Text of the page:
Secretary Soliman: Street kids not ‘caged’; 400 of them singing for Francis | Inquirer News

Secretary Soliman: Street kids not ‘caged’; 400 of them singing for Francis

/ 02:43 AM January 16, 2015

MANILA, Philippines—The government on Thursday denied that street children in Metro Manila were being rounded up and locked away to “keep the streets clean” during the visit of Pope Francis.

Presidential spokesperson Edwin Lacierda said that there was no truth to the report which came out in the Daily Mail Online, a publication in the United Kingdom.


According to the investigative report, the police had been rounding up in recent weeks homeless children in Manila, some of them as young as 5 years old, and throwing them into detention centers along with hardened criminals to keep them out of the Pope’s sight when he arrives in the country.

“It is not true that they are being rounded up. They will be part of the ceremonies for the send-off of the Pontiff as participants,” Lacierda said in a press briefing in Manila on Thursday.


According to the Daily Mail, the children were being kept in filthy detention centers where they sleep on concrete floors. Many of them were being beaten or abused by older inmates and adult prisoners and, in some cases, starved and chained to pillars.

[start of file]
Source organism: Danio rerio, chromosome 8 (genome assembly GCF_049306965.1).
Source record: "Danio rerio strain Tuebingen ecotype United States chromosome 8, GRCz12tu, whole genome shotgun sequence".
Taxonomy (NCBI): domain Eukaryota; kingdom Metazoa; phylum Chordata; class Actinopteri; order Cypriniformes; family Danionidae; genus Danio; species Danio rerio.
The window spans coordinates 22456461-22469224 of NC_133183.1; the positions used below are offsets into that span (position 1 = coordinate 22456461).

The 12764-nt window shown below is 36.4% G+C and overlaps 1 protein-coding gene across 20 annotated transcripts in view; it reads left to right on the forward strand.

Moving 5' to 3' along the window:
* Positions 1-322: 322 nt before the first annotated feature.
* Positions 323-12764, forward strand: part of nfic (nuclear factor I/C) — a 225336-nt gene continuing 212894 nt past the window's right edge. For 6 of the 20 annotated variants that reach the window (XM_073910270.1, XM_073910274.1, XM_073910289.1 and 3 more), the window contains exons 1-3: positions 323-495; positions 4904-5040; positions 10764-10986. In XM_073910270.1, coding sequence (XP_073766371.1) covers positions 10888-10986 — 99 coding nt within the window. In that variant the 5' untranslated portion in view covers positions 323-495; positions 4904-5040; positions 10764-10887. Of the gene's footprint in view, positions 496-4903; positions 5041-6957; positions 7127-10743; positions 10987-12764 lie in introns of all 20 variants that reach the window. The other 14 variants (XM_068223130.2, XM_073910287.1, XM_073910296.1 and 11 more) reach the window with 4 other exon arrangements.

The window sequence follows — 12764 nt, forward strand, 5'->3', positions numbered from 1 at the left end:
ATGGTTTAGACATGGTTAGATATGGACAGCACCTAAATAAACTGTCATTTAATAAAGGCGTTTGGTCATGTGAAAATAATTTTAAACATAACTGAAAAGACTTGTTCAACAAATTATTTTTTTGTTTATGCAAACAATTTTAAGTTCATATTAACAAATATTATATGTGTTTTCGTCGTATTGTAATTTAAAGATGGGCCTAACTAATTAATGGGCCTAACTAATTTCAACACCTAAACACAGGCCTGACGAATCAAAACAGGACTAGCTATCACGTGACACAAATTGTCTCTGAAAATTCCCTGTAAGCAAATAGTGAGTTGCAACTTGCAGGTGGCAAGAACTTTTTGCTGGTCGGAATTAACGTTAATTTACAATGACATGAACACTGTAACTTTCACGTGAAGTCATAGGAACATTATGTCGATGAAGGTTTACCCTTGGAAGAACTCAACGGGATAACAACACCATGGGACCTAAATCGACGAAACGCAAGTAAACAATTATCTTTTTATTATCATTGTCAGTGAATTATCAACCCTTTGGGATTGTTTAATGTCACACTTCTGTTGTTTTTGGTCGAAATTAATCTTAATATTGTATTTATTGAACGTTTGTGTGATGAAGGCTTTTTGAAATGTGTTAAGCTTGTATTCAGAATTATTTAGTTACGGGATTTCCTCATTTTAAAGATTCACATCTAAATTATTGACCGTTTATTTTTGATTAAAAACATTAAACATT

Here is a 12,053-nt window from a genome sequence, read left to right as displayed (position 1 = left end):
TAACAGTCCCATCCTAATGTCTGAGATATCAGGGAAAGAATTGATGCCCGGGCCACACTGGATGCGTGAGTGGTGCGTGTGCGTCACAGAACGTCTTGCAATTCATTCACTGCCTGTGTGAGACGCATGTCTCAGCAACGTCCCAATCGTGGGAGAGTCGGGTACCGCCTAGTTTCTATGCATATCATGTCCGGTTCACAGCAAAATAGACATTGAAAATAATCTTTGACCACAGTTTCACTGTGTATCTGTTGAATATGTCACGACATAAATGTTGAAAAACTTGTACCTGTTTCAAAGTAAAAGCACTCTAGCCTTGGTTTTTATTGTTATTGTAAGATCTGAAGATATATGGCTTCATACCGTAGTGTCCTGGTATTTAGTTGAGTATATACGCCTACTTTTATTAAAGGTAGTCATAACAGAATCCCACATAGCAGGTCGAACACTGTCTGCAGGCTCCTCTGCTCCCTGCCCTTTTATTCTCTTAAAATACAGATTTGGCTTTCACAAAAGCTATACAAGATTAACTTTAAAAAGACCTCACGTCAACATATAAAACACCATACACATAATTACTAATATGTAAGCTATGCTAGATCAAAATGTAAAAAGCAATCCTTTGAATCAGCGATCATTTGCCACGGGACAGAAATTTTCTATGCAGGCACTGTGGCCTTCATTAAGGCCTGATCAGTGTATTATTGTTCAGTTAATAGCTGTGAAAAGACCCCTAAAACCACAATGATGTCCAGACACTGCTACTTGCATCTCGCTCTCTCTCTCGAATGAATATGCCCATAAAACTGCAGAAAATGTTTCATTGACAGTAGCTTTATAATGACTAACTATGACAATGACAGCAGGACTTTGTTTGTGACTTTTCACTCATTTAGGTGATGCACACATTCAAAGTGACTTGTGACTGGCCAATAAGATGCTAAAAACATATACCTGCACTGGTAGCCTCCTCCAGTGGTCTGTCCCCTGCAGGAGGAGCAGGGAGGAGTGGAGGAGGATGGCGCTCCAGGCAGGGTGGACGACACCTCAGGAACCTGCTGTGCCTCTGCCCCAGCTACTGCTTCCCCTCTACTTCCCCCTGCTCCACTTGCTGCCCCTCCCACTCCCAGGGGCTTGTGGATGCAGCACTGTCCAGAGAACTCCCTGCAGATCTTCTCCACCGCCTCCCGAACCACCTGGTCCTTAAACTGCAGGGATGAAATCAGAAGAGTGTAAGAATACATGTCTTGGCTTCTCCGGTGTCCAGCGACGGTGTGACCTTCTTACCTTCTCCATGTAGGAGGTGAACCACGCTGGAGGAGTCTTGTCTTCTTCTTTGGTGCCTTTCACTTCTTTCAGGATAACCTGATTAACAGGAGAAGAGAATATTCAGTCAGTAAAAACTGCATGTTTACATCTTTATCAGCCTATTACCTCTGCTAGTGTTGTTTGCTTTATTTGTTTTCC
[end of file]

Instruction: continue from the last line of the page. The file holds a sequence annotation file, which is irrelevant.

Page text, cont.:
It also mentioned the Reception and Action Center in Manila which was described by a nongovernment organization last year as a concentration camp for children. This was after one of the wards under its care, “Federico,” was captured in a photograph —his emaciated body covered in scabs and bruises and sleeping naked on a concrete floor.

Social Welfare Secretary Dinky Soliman also denied the Daily Mail report, saying the government does not “cage” homeless children.

“We are not hiding the children. More than 400 street children will be singing during the send-off for Pope Francis on Monday. They have been practicing since December. The Pope will see and interact with them,” she told reporters yesterday.

Also joining the send-off activity are abandoned children and those being rehabilitated in centers and institutions of the Department of Social Welfare and Development (DSWD).

The DSWD pointed out that the photos of children in the Daily Mail Online report, particularly of “Federico,” were old pictures and that changes had been made since in child shelters.

“Corrective measures have been undertaken since the time that the reports came out. Federico has already gained weight and is being cared for by a nongovernment organization with DSWD,” Soliman said.

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TAGS: Dinky Soliman, papal visit, Pope Francis
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